SALENA ZITO: The painful story of how John Fetterman arrived at Tuesday night’s humiliation.

For the first time in this election cycle, most of the people sitting around the restaurant bar casually watching the debate saw the depth of the effects of the stroke Lt. Gov. John Fetterman suffered from in May when he began the debate Tuesday evening with a “good night” as his opening greeting to viewers.

It only got worse from there.

For 60 painful minutes, the York native and Harvard graduate, who had made his home in Western Pennsylvania for the last 20 years, struggled vividly with cognitive issues in handling the simplest of questions tossed his way during the debate.

Most of the voters watching had surely seen him speak at small rallies, where he struggled but on the surface seemed OK. But only now were they fully realizing that he was just repeating memorized lines and could not actually comprehend when others tried to converse with him.

Many of those watching had no idea how bad Fetterman’s health was, causing disbelief that no one had reported this sooner. And many were angry that Democrats and reporters knew all about it and said nothing.

The one reporter who did mention Fetterman’s inability to converse — NBC news reporter Dasha Burns — was viciously attacked for her dispassionate reporting, not just from Fetterman’s campaign and supporters but also by blue-check journalists on Twitter and her own NBC News colleague Savannah Guthrie.

Related: The Reputations Ruined by the Pennsylvania Senate Debate.

We were warned again when a journalist committed the unforgivable professional sin of relating to her audience her observations about the candidate’s health. When NBC reporter Dasha Burns was granted rare, intimate access to the candidate in October, she concluded that Fetterman’s impairments were so significant that even assistive technology didn’t help. She noted that “it wasn’t clear he was understanding our conversation,” and she was immediately body-checked by some of media’s most prominent members and institutions.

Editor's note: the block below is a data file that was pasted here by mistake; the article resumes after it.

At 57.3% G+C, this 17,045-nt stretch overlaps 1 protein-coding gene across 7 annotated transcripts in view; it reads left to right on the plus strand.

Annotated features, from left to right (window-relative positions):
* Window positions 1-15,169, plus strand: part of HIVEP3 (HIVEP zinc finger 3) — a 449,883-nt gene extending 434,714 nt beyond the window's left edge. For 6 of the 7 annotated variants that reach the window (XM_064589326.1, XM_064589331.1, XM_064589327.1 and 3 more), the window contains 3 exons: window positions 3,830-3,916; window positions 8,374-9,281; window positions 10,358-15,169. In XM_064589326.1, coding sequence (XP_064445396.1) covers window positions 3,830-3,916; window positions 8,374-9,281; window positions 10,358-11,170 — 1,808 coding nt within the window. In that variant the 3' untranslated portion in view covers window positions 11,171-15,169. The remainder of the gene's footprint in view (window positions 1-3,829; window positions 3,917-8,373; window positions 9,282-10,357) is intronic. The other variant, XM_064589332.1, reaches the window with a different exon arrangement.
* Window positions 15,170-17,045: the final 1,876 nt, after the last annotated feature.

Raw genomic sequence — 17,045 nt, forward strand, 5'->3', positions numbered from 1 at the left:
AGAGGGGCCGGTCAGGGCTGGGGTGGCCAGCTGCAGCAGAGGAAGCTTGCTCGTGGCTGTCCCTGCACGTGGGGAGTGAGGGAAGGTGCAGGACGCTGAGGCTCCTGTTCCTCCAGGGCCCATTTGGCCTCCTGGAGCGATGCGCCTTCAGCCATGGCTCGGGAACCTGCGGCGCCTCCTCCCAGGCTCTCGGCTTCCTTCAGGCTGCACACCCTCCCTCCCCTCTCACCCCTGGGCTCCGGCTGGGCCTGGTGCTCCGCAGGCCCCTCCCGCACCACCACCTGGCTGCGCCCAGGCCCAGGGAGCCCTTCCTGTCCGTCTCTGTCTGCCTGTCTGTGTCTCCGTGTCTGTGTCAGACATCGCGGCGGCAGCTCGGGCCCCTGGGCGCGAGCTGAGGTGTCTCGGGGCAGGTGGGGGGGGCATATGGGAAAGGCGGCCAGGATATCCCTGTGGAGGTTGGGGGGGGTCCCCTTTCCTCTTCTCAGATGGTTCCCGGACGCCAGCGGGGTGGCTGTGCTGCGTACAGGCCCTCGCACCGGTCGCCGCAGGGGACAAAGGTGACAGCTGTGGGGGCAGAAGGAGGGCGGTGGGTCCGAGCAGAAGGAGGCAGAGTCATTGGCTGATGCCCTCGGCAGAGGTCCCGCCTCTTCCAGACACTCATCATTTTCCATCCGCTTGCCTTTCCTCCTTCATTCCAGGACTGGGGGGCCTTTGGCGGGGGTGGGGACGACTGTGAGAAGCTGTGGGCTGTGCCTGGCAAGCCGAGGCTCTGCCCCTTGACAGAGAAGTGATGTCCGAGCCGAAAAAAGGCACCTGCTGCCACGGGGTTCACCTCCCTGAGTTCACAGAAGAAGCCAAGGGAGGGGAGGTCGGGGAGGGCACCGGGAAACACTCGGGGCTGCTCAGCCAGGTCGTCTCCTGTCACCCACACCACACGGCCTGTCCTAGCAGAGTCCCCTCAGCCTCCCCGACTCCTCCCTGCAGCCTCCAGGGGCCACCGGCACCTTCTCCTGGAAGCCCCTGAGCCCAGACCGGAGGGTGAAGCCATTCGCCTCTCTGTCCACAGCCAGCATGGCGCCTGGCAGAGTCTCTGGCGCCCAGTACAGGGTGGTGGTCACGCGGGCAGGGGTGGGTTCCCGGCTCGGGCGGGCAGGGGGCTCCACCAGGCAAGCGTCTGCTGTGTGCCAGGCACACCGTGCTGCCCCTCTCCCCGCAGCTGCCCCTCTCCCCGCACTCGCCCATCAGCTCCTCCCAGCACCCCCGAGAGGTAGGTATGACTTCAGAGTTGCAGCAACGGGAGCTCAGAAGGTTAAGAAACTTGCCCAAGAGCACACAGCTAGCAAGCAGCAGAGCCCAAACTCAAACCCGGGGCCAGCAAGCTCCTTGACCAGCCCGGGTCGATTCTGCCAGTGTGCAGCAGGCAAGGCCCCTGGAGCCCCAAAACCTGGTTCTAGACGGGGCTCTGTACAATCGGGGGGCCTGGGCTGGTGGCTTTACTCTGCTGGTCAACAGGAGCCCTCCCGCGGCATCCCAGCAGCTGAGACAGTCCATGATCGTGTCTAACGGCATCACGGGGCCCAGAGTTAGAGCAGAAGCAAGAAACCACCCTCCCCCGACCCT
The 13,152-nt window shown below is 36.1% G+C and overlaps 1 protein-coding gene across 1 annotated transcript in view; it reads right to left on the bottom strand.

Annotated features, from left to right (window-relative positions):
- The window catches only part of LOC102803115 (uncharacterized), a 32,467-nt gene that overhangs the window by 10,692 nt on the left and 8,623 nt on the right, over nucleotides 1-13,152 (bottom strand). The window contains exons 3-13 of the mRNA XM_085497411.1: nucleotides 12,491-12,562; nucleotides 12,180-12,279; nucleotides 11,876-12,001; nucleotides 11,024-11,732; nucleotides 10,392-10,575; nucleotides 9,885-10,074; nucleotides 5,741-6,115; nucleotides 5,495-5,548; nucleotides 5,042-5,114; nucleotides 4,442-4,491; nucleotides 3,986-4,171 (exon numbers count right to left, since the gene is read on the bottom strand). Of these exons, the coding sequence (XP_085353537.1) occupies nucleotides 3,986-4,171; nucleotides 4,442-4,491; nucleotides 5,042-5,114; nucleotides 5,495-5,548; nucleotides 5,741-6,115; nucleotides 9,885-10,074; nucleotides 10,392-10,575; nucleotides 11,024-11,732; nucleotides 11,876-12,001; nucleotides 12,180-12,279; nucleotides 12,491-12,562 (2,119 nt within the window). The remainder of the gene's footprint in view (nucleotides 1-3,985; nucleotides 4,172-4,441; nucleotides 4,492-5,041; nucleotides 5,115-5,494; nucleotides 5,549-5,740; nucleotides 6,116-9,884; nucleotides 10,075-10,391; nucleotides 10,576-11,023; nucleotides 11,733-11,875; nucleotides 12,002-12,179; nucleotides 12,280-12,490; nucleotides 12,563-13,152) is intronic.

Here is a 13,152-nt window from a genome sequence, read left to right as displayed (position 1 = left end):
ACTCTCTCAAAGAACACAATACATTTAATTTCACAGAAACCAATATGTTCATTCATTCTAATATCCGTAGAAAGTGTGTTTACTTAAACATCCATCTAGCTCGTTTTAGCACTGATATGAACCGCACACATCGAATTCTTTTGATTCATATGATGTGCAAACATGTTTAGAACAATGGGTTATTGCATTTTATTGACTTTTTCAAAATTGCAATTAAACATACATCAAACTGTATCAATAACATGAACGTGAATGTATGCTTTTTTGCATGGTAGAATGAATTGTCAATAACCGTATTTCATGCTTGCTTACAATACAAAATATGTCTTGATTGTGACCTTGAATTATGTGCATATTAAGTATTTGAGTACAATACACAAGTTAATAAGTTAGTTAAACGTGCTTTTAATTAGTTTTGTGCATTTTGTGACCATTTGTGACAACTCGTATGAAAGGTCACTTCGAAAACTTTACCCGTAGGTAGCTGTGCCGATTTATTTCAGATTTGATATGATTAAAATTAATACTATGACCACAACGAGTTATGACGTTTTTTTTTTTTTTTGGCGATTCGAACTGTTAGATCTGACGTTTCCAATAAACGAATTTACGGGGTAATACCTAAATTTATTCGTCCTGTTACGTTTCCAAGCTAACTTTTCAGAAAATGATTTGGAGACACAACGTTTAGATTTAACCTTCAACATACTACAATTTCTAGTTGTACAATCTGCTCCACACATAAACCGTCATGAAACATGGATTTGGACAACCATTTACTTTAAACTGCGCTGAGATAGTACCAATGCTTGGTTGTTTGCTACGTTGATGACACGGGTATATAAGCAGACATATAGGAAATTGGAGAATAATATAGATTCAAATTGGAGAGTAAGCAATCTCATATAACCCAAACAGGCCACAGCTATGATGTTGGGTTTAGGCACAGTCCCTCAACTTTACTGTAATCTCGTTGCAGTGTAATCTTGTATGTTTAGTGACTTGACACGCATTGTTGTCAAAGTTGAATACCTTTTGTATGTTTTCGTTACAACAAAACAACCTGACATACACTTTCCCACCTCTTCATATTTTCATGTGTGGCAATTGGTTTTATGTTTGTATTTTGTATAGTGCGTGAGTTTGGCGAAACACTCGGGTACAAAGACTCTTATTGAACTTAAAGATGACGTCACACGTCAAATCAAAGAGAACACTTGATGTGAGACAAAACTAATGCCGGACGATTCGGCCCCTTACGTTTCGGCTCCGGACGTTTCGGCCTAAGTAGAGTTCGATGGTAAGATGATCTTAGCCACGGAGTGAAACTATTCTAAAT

The Associated Press, no less, published a report on the extent to which her “comment about Fetterman draws criticism,” a reportorial endeavor that consisted almost exclusively of curating mean tweets. “This is just nonsense,” podcaster and reporter Kara Swisher said of her colleague’s observation. “Maybe this reporter is just bad at small talk.” Fetterman’s “comprehension is not at all impaired,” insisted Rebecca Traister. She had only recently authored a confused profile of the candidate in which she alleged that his condition is simultaneously imperceptible, improving, and such a struggle that it has made Fetterman “even more familiar to voters.” Worst of all, the AP reported, “the conservative website tweeted Burns’ quote.” You get the picture: Dig too deep, and you’re only going to give the wrong people political ammunition. It worked.

The sunk-costs fallacy describes a tendency to devote ever more resources to a lost cause rather than simply take the loss. And for Fetterman’s media boosters, some of whom sunk so much reputational capital into the idea that the Senate candidate was up to the job, Tuesday night’s debate was a big loss. But rather than concede that fact, their crusade continued with the fury of an addict chasing a high.

To the members of the Philadelphia Inquirer’s editorial board, Fetterman turned in a workmanlike performance. He “had zingers.” He produced “mostly direct, thoughtful answers” even if his delivery was off. “He struggled, more than many were comfortable with,” one editor allowed, “But that says more about us, than him.” “Fetterman’s style may be halting,” New York Times editor Sheryl Gay Stolberg admitted, but “Everyone knew what he meant.”

Burns actually reported bad news about a Democrat — no wonder her fellow Democratic Party operatives with bylines turned en masse to attack her.